It’s not often that rare, deep-sea creatures present themselves to scientists in plain sight. But in a video captured last month during Nautilus Live, a five-month expedition that’s mapping and documenting seafloor ecosystems around the Gulf of Mexico and Caribbean Sea, an elusive dumbo octopus in the Gulf delighted scientists when it swam right in front of their remotely operated vehicle (ROV). Fortunately, the scientists caught this species on film to share with the public.
“Lots of times you’ll just see a glimpse of a dumbo octopus or one will go by. To be able to focus on it like this and stay with it is really exceptional,” said one of the scientists aboard the Nautilus Live expedition.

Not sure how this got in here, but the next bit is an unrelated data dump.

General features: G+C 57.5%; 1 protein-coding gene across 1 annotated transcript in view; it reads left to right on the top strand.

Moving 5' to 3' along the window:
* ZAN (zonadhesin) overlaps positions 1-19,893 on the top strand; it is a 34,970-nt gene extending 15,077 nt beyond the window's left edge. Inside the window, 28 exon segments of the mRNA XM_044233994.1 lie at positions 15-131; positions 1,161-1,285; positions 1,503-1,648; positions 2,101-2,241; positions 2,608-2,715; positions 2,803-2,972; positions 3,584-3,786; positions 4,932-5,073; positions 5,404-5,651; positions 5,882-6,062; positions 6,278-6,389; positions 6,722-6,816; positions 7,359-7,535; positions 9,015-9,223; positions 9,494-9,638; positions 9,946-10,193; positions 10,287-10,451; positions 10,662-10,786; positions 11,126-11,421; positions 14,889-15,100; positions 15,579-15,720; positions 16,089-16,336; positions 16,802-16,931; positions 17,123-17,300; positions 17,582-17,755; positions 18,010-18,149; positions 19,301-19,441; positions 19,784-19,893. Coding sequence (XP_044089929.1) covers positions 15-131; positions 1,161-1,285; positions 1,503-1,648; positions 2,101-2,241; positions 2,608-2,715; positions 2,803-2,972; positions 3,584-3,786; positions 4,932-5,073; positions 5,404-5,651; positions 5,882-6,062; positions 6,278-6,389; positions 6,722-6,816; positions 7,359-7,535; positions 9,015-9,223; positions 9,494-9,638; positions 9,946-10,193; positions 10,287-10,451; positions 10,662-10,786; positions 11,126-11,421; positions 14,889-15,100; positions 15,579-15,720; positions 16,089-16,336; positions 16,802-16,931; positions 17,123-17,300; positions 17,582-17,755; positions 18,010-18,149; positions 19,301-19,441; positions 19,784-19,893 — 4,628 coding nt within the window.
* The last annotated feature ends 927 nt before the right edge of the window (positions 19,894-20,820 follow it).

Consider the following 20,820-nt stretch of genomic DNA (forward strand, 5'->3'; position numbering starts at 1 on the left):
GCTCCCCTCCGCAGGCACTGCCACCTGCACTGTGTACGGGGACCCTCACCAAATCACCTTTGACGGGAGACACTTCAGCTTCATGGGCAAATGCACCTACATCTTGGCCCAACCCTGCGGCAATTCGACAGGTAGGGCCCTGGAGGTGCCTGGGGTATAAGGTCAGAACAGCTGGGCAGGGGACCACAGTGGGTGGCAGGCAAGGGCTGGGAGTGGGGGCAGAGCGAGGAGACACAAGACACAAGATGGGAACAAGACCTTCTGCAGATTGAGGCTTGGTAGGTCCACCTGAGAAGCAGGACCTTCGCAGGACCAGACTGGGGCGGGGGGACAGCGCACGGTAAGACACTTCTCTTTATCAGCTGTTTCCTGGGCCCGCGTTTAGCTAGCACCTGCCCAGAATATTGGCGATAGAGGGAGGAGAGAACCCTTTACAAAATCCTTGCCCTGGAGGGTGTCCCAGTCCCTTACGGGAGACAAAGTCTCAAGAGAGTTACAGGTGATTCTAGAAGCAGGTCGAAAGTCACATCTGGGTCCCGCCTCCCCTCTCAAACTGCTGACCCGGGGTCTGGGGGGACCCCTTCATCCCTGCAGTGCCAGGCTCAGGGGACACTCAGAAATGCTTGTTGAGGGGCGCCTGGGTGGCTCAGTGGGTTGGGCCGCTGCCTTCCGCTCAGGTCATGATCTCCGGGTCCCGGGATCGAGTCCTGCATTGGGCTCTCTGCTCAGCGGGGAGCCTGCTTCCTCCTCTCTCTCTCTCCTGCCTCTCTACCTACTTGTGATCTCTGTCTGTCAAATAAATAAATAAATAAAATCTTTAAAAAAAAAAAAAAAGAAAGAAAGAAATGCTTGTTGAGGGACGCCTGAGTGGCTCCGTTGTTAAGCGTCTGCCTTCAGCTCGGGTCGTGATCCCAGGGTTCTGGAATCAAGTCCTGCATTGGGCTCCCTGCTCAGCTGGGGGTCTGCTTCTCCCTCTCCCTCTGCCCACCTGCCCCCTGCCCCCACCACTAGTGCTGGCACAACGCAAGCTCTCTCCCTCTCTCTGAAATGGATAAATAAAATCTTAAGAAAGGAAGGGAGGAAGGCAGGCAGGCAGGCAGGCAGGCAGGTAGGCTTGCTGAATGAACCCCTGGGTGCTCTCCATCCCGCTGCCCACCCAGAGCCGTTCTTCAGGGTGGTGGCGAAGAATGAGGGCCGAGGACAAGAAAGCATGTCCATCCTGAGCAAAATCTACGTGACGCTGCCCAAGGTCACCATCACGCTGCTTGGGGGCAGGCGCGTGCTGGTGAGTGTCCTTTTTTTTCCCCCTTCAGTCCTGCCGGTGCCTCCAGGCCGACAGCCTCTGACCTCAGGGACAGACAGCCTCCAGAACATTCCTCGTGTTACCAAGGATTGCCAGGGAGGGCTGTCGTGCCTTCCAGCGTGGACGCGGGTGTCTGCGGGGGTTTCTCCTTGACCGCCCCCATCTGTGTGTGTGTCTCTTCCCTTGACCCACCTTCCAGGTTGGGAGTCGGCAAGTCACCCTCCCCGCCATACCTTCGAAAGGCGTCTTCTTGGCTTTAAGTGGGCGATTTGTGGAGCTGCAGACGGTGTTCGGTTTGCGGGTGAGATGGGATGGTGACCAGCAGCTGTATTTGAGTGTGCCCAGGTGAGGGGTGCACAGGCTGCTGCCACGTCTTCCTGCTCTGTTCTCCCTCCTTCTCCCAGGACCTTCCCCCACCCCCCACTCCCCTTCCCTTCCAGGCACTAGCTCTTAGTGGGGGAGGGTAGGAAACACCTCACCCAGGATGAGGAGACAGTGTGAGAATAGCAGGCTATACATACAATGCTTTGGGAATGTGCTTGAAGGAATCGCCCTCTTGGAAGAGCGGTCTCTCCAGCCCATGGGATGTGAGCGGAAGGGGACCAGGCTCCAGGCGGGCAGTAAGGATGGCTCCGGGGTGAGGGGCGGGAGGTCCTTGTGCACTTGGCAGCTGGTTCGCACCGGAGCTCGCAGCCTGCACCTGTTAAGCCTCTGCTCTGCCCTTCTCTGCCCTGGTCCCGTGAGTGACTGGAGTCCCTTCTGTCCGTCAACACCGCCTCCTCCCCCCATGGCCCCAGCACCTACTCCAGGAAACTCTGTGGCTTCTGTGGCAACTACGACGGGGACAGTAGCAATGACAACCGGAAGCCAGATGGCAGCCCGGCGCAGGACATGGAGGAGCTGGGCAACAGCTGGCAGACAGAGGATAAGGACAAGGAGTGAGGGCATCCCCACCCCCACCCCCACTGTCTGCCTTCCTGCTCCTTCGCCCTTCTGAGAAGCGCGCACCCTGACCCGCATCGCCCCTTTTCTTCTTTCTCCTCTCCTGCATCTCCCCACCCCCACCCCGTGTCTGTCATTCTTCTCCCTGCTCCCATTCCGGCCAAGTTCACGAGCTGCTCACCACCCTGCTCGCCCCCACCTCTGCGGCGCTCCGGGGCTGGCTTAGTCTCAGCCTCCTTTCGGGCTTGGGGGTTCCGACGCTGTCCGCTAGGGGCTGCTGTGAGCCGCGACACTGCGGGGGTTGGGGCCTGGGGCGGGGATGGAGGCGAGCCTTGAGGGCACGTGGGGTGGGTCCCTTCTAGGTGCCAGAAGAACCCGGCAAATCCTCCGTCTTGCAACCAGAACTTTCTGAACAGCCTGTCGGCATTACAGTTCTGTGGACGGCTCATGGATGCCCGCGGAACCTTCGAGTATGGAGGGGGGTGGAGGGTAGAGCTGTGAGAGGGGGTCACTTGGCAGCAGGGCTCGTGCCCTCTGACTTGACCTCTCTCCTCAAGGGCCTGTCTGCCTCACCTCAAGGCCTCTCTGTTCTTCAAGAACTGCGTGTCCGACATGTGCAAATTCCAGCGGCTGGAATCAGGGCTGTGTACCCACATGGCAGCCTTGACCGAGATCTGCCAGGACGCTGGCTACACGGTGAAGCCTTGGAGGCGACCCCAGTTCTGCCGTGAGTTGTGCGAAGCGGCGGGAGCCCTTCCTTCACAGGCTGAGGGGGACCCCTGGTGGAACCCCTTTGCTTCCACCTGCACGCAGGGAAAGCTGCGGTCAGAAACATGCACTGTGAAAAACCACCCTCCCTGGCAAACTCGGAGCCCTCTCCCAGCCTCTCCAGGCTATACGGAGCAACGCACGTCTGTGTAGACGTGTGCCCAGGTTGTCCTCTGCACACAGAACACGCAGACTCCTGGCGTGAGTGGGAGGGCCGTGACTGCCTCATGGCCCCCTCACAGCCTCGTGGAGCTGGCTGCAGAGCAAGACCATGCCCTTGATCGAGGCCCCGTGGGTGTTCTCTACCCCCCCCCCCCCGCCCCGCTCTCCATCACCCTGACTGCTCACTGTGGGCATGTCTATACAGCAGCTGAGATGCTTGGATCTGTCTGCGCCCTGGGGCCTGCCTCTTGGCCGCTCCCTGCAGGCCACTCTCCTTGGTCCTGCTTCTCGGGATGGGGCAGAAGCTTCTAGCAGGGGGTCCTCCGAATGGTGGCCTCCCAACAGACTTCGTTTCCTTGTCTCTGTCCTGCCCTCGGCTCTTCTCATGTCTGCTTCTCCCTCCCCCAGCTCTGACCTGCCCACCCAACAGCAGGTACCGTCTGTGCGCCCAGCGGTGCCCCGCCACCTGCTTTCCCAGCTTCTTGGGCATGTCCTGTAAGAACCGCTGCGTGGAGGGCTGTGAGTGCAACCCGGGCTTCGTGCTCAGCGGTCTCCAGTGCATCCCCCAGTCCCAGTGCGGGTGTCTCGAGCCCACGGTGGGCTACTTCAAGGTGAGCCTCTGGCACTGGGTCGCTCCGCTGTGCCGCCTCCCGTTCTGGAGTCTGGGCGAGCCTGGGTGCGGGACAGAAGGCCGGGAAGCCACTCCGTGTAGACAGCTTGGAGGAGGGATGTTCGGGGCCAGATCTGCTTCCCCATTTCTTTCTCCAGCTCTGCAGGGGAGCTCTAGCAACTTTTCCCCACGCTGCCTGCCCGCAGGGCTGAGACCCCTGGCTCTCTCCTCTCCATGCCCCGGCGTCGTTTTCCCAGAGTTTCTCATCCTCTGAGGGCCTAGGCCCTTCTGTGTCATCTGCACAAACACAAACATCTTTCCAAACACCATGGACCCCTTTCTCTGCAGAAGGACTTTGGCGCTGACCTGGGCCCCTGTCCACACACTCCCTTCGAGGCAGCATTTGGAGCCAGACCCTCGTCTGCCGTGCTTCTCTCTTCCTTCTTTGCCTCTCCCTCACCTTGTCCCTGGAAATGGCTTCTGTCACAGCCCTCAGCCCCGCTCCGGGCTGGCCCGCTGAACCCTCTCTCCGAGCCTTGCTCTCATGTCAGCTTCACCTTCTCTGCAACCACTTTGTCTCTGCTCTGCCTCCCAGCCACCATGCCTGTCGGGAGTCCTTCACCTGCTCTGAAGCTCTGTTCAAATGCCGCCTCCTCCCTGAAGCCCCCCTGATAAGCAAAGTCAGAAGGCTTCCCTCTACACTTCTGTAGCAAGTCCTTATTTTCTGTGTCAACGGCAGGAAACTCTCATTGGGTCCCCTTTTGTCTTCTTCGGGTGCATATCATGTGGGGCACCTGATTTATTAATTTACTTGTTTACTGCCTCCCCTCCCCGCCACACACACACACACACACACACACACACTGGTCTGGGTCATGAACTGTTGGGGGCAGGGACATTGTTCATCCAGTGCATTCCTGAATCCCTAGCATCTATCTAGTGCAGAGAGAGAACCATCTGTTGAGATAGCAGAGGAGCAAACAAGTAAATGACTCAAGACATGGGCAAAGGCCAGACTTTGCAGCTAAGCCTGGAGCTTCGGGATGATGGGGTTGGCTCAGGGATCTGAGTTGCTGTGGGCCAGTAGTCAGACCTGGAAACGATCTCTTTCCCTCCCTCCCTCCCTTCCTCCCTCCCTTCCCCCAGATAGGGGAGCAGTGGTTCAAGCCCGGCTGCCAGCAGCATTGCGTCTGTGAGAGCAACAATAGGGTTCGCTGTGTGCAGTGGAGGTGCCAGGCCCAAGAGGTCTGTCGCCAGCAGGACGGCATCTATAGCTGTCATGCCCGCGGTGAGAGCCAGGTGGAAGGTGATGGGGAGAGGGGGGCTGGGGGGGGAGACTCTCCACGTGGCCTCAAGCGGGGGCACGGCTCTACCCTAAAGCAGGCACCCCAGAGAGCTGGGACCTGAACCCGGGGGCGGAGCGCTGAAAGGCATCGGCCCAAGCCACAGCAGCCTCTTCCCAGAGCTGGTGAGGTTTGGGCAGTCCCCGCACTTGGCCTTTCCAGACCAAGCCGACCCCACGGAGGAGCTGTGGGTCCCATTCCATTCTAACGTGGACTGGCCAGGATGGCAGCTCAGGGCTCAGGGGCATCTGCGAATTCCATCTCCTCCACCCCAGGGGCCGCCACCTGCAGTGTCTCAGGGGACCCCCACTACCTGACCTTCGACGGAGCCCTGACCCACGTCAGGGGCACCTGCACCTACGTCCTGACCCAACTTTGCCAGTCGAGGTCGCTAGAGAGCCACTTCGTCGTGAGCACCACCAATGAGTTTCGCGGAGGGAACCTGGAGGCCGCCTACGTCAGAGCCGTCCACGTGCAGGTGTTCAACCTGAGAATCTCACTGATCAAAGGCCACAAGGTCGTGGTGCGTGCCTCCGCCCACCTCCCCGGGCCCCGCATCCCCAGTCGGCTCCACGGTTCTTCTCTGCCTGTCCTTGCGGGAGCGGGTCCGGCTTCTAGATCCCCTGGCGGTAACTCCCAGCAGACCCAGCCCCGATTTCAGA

Dumbo octopuses are found worldwide and are the deepest-living octopus species, living on the seafloor from depths around 9,000 to 13,000 feet, according to the Aquarium of the Pacific. They’re aptly-named for their ear-like structures near their eyes, which are actually fins used for propulsion. Most dumbo octopuses typically grow to just a foot in length, but scientists aboard the E/V Nautilus used a laser beam to estimate this particular octopus to be over three feet long—making this dumbo incredibly unique.
Take a look at the video below for a rare glimpse at this cephalopod, and click here to see more videos from Nautilus Live:
In August 2010, shortly after the BP oil spill, Oceana embarked on their own eight-week journey to the Gulf of Mexico to study ecosystems affected by the spill. Oceana used cutting-edge science to map the subsurface oil plume, and tagged several shark species to monitor their migration. To learn more about Oceana’s other expeditions to the Baltic Sea, Patagonia, and elsewhere, click here.
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